The Chinese city of Shanghai came top for mathematics, reading and science among teenagers in a study that suggested East Asian schools were driving academic excellence by tackling tough classrooms and abandoning rote-learning.
Fifteen-year-olds in the United States trailed in maths and were average for reading and science in the Organisation for Economic Cooperation and Development’s triennial student survey that assessed its 34 members and 31 mostly developing countries.
With a special focus on mathematics, the latest Programme in International Student Assessment (PISA) tested the maths, reading and science knowledge of some 510,000 15-year-olds last year.
Released on Tuesday, the study said schools in East Asian countries dominated the league table. With Shanghai at the top, Singapore, Hong Kong, Taipei, Korea, Macao and Japan also won high marks for mathematics, reading and science.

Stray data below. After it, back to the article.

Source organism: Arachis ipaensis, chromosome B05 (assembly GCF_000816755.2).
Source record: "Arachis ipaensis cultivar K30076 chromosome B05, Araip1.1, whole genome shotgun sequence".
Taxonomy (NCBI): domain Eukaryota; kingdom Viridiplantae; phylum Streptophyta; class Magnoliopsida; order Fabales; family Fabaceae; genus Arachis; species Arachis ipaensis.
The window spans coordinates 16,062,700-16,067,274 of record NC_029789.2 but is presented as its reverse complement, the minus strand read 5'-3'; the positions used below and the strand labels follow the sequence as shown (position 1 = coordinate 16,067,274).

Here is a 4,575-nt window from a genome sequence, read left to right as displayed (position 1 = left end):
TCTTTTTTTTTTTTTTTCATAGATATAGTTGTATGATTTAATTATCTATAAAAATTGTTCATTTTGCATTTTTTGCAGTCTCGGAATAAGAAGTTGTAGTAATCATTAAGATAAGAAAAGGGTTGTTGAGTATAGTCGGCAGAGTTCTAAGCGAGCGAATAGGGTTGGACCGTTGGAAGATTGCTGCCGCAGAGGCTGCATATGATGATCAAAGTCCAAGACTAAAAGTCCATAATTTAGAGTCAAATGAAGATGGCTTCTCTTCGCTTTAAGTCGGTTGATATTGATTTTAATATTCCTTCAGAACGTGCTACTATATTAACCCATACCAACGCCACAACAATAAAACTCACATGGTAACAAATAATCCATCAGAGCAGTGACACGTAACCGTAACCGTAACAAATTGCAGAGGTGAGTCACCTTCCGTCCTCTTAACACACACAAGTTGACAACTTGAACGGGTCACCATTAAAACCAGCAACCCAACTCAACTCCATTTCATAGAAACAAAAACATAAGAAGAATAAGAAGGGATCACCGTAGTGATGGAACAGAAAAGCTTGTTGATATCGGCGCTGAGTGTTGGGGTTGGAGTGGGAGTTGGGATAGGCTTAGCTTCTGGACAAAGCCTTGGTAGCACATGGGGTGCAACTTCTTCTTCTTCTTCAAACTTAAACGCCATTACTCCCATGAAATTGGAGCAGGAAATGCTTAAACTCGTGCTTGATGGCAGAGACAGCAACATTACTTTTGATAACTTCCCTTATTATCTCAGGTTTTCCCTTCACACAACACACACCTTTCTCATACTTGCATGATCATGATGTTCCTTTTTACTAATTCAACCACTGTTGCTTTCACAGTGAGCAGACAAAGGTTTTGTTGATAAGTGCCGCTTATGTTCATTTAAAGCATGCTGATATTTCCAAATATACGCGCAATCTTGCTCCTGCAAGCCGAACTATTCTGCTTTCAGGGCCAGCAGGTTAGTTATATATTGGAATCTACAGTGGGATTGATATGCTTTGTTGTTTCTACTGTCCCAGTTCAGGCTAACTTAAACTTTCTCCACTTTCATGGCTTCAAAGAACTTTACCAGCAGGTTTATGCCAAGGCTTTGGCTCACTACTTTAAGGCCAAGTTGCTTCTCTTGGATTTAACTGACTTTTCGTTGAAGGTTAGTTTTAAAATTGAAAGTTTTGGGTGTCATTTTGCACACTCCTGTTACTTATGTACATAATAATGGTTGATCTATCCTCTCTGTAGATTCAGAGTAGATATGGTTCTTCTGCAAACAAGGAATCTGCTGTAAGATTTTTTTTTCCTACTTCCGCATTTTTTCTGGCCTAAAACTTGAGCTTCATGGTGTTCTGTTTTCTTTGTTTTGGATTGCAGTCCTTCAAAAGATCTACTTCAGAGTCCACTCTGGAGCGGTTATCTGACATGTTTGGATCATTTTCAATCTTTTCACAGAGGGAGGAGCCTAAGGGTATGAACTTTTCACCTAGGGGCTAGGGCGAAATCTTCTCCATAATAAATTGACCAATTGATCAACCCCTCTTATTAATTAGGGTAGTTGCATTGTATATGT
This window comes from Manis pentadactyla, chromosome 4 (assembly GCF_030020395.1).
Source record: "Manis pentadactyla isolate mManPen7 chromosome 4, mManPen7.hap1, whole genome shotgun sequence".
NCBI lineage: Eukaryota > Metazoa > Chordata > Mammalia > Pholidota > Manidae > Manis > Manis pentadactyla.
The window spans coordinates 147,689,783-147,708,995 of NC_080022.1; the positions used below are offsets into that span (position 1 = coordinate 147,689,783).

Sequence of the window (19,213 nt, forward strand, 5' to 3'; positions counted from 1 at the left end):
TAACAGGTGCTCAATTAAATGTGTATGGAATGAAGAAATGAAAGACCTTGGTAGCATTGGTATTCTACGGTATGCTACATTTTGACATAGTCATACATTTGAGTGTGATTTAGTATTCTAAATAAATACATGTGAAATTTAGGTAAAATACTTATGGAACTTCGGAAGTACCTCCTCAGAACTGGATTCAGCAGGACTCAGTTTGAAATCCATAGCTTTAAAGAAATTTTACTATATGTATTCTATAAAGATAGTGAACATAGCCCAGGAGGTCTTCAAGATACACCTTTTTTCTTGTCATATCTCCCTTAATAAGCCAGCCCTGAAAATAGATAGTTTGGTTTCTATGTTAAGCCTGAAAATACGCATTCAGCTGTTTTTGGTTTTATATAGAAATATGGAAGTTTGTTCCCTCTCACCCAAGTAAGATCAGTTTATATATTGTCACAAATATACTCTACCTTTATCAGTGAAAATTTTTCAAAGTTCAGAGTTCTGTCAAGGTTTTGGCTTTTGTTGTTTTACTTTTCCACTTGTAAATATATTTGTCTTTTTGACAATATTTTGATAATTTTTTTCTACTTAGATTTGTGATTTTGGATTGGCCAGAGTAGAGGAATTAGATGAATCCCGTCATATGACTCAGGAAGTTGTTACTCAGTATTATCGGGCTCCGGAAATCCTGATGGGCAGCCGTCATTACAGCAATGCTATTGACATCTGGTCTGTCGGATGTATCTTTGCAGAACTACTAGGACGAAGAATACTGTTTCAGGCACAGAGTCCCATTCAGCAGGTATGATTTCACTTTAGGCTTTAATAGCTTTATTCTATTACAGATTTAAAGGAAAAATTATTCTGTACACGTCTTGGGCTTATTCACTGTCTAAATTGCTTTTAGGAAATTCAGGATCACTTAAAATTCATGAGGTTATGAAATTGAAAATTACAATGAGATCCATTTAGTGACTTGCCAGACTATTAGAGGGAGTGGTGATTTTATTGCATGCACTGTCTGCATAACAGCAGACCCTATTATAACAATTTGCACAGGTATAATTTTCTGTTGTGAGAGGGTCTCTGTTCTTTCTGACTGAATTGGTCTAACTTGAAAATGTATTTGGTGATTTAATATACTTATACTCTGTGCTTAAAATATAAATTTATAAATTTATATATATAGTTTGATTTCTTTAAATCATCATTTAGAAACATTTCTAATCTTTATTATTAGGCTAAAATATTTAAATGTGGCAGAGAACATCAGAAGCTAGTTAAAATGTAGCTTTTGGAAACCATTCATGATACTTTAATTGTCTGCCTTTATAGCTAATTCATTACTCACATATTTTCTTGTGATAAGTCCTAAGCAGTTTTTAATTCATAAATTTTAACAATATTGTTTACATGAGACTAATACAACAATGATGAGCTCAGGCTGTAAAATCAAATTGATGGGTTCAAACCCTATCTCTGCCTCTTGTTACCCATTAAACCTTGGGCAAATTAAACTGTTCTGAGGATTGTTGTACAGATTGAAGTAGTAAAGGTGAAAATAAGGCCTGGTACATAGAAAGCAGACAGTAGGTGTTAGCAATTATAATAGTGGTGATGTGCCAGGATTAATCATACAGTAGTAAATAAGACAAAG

Liechtenstein, Switzerland and the Netherlands also made it into the top 10 best performing education systems while Germany and Poland made significant progress.
In maths, students in Shanghai had the equivalent of nearly three years of schooling above the OECD average.
The recipe of East Asia’s success is setting high standards for all schools and giving them the means to achieve them, the OECD’s head of education Andreas Schleicher told Reuters.
“They basically succeed in attracting the most talented teachers to the most challenging classrooms, they get really great principals in the tough schools,” Schleicher said.
“They mobilise resources where they can make the most differences,” he added.
In a new development, the OECD found that East Asian students were increasingly able to extrapolate from what they were taught and use their knowledge creatively – skills traditionally more associated with Western school systems.
“Many Asian systems have been able to overcome the stereotypes of rote-learning,” Schleicher said.